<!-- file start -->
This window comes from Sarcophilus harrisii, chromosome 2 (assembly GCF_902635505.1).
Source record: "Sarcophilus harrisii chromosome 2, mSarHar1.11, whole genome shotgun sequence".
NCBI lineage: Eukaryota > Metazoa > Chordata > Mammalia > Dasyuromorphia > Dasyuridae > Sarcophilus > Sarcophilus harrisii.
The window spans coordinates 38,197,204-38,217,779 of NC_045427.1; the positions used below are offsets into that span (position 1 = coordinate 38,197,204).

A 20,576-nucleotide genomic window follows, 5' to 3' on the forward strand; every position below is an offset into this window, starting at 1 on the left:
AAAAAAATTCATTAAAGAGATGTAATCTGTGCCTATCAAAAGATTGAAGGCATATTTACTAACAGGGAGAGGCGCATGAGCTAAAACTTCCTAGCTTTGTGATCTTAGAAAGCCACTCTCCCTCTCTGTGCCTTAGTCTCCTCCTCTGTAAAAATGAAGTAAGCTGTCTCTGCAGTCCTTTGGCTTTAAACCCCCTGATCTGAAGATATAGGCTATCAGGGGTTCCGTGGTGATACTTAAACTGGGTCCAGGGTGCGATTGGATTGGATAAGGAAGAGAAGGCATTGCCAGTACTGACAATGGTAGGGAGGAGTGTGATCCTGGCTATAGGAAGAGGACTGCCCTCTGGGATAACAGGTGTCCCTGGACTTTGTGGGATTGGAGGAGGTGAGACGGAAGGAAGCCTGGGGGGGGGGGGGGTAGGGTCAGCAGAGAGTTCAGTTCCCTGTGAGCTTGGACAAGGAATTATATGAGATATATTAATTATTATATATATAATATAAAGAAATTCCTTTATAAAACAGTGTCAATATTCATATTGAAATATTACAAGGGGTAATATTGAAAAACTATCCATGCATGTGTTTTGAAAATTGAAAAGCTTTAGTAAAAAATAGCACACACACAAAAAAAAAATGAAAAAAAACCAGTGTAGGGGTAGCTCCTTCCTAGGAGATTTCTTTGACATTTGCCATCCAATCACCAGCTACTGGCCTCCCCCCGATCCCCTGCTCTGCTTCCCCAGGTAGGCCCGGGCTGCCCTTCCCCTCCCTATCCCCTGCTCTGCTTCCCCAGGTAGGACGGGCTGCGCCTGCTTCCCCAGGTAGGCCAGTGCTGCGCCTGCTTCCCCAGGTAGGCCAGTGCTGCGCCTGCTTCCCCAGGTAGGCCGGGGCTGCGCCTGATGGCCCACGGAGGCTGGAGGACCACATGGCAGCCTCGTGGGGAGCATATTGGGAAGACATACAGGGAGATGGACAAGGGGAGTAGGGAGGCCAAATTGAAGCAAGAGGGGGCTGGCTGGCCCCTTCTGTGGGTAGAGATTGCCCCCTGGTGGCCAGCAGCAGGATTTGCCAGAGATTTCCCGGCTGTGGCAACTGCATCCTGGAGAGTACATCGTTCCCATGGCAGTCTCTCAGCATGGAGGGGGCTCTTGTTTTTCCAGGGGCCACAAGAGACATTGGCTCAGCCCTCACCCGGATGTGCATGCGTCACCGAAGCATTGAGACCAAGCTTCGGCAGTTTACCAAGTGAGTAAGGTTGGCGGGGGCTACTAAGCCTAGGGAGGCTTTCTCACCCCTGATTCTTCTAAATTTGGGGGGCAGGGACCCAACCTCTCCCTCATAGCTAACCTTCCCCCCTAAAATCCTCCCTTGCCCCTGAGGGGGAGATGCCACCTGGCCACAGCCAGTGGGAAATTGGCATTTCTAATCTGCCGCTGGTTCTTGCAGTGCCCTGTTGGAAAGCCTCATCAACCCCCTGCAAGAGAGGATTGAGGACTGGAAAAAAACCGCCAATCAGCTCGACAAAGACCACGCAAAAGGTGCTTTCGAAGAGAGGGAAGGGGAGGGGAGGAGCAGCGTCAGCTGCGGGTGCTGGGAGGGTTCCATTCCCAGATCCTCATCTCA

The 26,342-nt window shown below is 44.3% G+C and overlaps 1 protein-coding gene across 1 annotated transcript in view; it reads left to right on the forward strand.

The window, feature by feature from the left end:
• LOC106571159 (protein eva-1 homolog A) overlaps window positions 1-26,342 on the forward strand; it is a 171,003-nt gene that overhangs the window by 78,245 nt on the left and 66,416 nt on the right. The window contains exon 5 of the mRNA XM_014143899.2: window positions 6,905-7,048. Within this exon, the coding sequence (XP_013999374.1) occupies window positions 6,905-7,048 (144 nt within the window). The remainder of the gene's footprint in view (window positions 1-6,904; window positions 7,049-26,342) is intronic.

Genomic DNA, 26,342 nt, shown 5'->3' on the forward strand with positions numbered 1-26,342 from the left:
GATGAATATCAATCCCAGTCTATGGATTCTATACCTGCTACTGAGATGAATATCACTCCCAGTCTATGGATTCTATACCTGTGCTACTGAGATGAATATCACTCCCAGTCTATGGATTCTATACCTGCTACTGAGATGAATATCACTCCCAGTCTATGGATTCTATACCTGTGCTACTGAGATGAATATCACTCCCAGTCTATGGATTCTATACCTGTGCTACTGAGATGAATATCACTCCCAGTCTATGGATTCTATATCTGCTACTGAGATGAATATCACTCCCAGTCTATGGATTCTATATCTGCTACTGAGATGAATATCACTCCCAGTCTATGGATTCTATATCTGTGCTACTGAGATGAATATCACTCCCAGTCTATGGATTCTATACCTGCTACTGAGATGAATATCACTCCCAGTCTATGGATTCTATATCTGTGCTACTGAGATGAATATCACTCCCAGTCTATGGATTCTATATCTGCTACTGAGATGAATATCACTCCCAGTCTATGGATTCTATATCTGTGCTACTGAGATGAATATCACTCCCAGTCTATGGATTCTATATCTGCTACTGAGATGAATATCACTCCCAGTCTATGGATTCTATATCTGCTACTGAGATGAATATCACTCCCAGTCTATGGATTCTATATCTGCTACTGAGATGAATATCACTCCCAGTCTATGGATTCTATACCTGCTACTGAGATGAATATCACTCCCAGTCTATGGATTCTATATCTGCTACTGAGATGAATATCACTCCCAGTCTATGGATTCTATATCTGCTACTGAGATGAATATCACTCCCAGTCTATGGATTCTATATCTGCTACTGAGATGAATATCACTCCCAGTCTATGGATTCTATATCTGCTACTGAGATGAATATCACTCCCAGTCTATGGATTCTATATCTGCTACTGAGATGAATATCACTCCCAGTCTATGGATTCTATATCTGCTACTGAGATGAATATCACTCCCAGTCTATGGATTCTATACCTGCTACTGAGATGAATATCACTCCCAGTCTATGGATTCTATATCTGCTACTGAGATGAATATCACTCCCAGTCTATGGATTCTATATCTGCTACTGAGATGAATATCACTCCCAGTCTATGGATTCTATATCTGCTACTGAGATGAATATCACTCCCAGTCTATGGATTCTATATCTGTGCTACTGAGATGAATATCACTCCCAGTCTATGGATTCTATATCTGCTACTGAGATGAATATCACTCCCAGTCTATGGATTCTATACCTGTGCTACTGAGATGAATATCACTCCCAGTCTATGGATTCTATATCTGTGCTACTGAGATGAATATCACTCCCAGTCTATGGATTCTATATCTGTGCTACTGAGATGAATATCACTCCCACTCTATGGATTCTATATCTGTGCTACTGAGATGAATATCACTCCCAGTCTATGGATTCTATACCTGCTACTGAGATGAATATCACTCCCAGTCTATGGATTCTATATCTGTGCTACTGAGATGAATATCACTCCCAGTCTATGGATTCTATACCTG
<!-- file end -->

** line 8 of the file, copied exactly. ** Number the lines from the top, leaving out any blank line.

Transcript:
The window, feature by feature from the left end: